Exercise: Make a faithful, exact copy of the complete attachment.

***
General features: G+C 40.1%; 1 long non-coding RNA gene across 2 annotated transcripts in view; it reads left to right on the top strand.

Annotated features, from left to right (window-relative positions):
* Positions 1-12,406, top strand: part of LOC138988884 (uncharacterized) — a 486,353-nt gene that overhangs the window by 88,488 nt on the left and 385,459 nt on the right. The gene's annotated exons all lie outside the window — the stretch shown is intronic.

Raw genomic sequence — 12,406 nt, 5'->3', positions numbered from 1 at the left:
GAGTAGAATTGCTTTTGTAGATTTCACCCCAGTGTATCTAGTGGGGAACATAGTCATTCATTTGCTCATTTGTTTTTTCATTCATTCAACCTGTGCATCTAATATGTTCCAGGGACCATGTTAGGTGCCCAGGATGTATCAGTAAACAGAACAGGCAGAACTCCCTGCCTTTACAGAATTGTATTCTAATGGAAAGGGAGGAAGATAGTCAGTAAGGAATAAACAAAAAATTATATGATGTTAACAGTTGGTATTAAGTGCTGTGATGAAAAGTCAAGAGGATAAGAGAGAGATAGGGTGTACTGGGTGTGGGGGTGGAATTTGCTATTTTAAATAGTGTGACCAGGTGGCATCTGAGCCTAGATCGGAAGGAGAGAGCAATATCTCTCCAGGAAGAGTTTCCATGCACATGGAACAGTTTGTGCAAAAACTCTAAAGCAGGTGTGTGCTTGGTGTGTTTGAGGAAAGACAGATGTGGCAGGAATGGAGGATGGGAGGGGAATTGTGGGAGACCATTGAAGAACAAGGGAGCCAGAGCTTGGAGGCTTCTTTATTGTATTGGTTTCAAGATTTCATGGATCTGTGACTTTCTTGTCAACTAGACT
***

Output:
General features: G+C 40.1%; 1 long non-coding RNA gene across 2 annotated transcripts in view; it reads left to right on the top strand.

Annotated features, from left to right (window-relative positions):
* Positions 1-12,406, top strand: part of LOC138988884 (uncharacterized) — a 486,353-nt gene that overhangs the window by 88,488 nt on the left and 385,459 nt on the right. The gene's annotated exons all lie outside the window — the stretch shown is intronic.

Raw genomic sequence — 12,406 nt, 5'->3', positions numbered from 1 at the left:
GAGTAGAATTGCTTTTGTAGATTTCACCCCAGTGTATCTAGTGGGGAACATAGTCATTCATTTGCTCATTTGTTTTTTCATTCATTCAACCTGTGCATCTAATATGTTCCAGGGACCATGTTAGGTGCCCAGGATGTATCAGTAAACAGAACAGGCAGAACTCCCTGCCTTTACAGAATTGTATTCTAATGGAAAGGGAGGAAGATAGTCAGTAAGGAATAAACAAAAAATTATATGATGTTAACAGTTGGTATTAAGTGCTGTGATGAAAAGTCAAGAGGATAAGAGAGAGATAGGGTGTACTGGGTGTGGGGGTGGAATTTGCTATTTTAAATAGTGTGACCAGGTGGCATCTGAGCCTAGATCGGAAGGAGAGAGCAATATCTCTCCAGGAAGAGTTTCCATGCACATGGAACAGTTTGTGCAAAAACTCTAAAGCAGGTGTGTGCTTGGTGTGTTTGAGGAAAGACAGATGTGGCAGGAATGGAGGATGGGAGGGGAATTGTGGGAGACCATTGAAGAACAAGGGAGCCAGAGCTTGGAGGCTTCTTTATTGTATTGGTTTCAAGATTTCATGGATCTGTGACTTTCTTGTCAACTAGACT